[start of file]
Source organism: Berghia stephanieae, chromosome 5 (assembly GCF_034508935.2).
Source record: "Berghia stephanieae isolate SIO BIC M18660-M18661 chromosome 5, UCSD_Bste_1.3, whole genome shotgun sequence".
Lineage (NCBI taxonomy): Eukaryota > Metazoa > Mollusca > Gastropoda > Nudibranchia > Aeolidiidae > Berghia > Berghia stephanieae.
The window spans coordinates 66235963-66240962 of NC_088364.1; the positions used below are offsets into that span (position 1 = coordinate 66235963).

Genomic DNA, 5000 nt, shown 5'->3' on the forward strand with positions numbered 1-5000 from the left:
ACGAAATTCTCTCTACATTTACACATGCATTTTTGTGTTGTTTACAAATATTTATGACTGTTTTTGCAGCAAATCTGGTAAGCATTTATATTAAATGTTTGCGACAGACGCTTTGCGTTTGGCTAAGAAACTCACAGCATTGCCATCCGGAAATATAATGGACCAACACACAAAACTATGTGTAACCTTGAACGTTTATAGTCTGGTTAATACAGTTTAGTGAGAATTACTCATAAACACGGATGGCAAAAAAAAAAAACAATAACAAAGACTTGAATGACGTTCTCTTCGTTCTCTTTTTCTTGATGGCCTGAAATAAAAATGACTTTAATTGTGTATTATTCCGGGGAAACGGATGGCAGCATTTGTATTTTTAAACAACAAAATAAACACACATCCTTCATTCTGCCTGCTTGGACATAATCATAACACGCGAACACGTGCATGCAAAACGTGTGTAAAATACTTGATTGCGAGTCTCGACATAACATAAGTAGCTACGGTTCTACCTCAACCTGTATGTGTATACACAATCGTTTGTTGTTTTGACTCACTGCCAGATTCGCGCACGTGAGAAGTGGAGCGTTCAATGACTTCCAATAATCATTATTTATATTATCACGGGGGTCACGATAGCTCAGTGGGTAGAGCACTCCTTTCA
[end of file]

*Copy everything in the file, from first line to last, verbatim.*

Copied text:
Source organism: Berghia stephanieae, chromosome 5 (assembly GCF_034508935.2).
Source record: "Berghia stephanieae isolate SIO BIC M18660-M18661 chromosome 5, UCSD_Bste_1.3, whole genome shotgun sequence".
Lineage (NCBI taxonomy): Eukaryota > Metazoa > Mollusca > Gastropoda > Nudibranchia > Aeolidiidae > Berghia > Berghia stephanieae.
The window spans coordinates 66235963-66240962 of NC_088364.1; the positions used below are offsets into that span (position 1 = coordinate 66235963).

Genomic DNA, 5000 nt, shown 5'->3' on the forward strand with positions numbered 1-5000 from the left:
ACGAAATTCTCTCTACATTTACACATGCATTTTTGTGTTGTTTACAAATATTTATGACTGTTTTTGCAGCAAATCTGGTAAGCATTTATATTAAATGTTTGCGACAGACGCTTTGCGTTTGGCTAAGAAACTCACAGCATTGCCATCCGGAAATATAATGGACCAACACACAAAACTATGTGTAACCTTGAACGTTTATAGTCTGGTTAATACAGTTTAGTGAGAATTACTCATAAACACGGATGGCAAAAAAAAAAAACAATAACAAAGACTTGAATGACGTTCTCTTCGTTCTCTTTTTCTTGATGGCCTGAAATAAAAATGACTTTAATTGTGTATTATTCCGGGGAAACGGATGGCAGCATTTGTATTTTTAAACAACAAAATAAACACACATCCTTCATTCTGCCTGCTTGGACATAATCATAACACGCGAACACGTGCATGCAAAACGTGTGTAAAATACTTGATTGCGAGTCTCGACATAACATAAGTAGCTACGGTTCTACCTCAACCTGTATGTGTATACACAATCGTTTGTTGTTTTGACTCACTGCCAGATTCGCGCACGTGAGAAGTGGAGCGTTCAATGACTTCCAATAATCATTATTTATATTATCACGGGGGTCACGATAGCTCAGTGGGTAGAGCACTCCTTTCA